Saturday 28th August
Wake up as soon as the cock crows (not that there are many cocks in West Norwood, at least not the plumed variety) to do the weekly shopping, my catharsis, to wash away the grit and tar of the working week. My nearest supermarket, Safeways, is currently undergoing gender realignment and morphing into its rival Morrisons who bought them out earlier this year, a decision I feel that they might be regretting. Each time I visit, one more vestige of the Safeways era is expunged: first the carrier bags, then the staff uniforms; soon the trolleys and then the facade itself. Then Safeways will become a footnote in supermarket history, gobbled up by the capitalist system. Farewell my old friend.
The supermarket is full of men, floating around the aisles like automatons on cruise-control, women failing to control recalcitrant offspring, splinter cells of kids nicking sweets and the local mad harpie who is midway through a one-way conversation with the broccoli. Men circuit the store with a sense of purpose..."I'll have that"..."That'll do." Women approach shopping with meticulous planning and patience; comparing prices, monitoring and analyzing special discounts, checking every sell-by date and squeezing every fruit to find the firmest. Although there is more alacrity in my shopping technique, the downside is that several products flirt with their sell-by date, squishy fruit turns moldy the next day and random "experimental items" are left to fester in the nether reachers of the larder.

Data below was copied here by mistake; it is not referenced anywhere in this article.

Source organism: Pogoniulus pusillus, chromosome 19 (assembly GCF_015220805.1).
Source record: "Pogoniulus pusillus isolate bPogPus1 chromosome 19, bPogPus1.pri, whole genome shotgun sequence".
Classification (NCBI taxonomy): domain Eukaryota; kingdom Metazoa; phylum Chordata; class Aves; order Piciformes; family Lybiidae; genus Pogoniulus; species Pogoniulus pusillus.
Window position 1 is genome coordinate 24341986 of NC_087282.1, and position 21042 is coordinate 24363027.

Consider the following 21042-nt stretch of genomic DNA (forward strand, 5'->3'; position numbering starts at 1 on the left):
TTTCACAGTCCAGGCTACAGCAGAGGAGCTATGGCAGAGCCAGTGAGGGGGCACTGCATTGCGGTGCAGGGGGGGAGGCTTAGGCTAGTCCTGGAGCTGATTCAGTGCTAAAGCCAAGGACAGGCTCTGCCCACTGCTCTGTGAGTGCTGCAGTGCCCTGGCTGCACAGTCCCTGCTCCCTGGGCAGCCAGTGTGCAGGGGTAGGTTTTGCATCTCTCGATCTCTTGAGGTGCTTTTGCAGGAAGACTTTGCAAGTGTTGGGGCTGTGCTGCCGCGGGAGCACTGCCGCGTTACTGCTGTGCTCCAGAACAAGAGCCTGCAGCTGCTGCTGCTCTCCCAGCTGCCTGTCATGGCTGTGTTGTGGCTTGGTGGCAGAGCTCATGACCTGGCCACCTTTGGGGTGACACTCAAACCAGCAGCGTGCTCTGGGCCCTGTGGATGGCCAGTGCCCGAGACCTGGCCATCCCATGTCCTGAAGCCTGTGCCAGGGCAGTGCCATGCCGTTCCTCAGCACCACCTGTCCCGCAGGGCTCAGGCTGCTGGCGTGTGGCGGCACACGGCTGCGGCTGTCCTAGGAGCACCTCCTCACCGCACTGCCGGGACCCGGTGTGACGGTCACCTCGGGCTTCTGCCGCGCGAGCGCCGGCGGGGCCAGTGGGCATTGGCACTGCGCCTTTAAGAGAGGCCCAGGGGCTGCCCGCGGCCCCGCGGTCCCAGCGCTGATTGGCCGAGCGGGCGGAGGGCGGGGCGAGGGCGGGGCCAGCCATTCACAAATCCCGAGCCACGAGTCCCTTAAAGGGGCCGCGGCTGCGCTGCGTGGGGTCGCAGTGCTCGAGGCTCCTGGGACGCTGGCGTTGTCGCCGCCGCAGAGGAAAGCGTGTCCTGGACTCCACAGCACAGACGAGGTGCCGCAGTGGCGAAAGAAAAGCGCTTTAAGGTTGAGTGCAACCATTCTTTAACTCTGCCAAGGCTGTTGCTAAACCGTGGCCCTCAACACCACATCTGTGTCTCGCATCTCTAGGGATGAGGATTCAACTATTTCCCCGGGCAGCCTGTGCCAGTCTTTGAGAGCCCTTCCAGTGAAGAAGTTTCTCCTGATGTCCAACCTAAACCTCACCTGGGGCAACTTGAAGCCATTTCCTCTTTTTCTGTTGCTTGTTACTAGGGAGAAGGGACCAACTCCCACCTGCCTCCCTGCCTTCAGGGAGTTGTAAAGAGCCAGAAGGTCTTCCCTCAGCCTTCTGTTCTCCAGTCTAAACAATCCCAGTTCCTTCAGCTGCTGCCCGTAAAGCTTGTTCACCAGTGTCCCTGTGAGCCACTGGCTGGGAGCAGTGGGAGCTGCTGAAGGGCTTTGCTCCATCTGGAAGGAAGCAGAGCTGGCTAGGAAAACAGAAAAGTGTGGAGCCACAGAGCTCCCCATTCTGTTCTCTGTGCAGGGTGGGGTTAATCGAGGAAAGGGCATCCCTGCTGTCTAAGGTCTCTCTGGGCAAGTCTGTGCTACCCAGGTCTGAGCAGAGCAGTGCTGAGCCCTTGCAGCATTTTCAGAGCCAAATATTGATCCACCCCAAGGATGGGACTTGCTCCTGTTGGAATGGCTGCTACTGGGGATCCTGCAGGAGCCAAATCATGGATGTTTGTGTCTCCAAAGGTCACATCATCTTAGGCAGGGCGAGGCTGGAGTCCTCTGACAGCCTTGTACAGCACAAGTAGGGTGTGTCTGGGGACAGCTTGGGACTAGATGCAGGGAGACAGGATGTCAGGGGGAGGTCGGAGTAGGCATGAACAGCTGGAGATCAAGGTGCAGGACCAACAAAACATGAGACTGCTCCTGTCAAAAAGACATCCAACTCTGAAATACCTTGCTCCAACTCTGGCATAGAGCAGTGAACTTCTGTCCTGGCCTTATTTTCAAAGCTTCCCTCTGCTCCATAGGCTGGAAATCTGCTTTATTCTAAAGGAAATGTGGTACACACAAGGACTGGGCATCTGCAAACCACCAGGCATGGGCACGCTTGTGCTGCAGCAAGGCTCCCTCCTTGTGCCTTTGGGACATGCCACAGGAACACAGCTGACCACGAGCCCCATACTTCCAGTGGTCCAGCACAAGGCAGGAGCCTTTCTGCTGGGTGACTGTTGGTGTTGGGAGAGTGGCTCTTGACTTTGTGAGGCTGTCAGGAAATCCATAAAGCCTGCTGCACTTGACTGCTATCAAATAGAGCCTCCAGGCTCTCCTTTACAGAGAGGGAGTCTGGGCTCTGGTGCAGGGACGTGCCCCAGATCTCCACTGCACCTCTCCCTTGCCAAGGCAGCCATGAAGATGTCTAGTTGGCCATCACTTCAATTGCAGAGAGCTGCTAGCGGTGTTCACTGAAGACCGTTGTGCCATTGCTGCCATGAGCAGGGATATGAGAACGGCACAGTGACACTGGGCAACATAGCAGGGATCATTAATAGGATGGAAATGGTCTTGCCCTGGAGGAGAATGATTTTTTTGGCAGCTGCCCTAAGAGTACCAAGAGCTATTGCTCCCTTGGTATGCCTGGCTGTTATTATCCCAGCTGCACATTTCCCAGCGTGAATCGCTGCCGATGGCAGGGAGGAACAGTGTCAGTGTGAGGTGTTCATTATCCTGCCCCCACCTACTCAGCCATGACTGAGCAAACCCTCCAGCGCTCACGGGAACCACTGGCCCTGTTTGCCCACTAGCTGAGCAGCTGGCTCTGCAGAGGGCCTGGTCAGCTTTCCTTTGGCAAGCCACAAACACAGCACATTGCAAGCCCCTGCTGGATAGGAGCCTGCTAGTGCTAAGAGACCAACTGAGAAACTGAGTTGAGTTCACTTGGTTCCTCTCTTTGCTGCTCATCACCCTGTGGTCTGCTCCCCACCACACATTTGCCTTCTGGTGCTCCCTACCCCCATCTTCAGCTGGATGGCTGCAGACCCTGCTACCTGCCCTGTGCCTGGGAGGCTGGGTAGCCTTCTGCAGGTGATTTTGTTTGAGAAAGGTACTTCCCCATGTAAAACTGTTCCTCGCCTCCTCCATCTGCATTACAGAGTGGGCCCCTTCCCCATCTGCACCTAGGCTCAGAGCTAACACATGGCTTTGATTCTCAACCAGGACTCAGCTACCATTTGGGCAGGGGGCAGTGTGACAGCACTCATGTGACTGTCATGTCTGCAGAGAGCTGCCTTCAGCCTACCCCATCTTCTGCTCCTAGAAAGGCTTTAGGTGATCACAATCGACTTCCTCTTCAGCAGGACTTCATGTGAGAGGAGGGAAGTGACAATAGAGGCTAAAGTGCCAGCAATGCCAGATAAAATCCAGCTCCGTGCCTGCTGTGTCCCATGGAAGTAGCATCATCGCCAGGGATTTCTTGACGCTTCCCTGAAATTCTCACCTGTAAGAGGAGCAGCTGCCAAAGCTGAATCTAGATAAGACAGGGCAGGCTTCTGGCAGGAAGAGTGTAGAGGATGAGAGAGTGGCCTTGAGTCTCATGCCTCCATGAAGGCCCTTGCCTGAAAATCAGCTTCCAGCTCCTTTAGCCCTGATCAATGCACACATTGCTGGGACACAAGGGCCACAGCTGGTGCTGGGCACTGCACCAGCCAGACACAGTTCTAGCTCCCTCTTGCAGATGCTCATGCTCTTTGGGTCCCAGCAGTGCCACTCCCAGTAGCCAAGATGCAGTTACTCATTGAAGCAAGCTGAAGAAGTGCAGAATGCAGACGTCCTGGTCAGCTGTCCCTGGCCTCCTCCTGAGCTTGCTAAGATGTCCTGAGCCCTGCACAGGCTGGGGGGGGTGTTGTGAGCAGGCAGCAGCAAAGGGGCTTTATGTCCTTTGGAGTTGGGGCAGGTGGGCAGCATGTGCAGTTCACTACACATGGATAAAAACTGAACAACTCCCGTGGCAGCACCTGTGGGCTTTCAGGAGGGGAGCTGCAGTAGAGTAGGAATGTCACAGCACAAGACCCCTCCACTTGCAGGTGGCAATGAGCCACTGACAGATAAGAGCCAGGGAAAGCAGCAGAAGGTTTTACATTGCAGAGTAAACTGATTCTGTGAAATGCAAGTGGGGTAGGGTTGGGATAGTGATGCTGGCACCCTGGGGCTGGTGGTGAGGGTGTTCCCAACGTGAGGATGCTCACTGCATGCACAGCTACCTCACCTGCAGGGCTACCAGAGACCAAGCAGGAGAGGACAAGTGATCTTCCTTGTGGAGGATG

After shopping I traipse up to Sadler's Wells theatre to watch "Singing In the Rain" musical starring ballet supremo Adam Cooper. I love the original movie, as much for the acrobatic Donald O'Connor as Gene Kelly. The musical itself is sharp, spritzy and unashamedly camp even if the jazz scene is self-indulgant and superfluous just as it was in the movie and Cooper doesn't quite have the voice to equal his dazzling dancing. My brother comments that half of the capital's gay community would do anything to sing in the rain with Mr. Cooper...anything.
I speculate upon just how they will recreate the famous downpour during its centrepiece? There is an audible intake of breath from the audience as water deluges that stage from above. Fortunately the trickle does not quite make it to the electrical appliances and send 20,000 volts up the arse of Adam Cooper, although I am sure there would have been a queue to give him the kiss of life from his male fans had it been necessary.
In the evening I watch Kelly Holmes and the British 4 x 100m relay team complete possibly the greatest night for British sport I have witnessed. I least Kelly Holmes never spurned my advances as a child and therefore deserves my whole-hearted congratulations. Well done, Kelly.
Sunday 29th August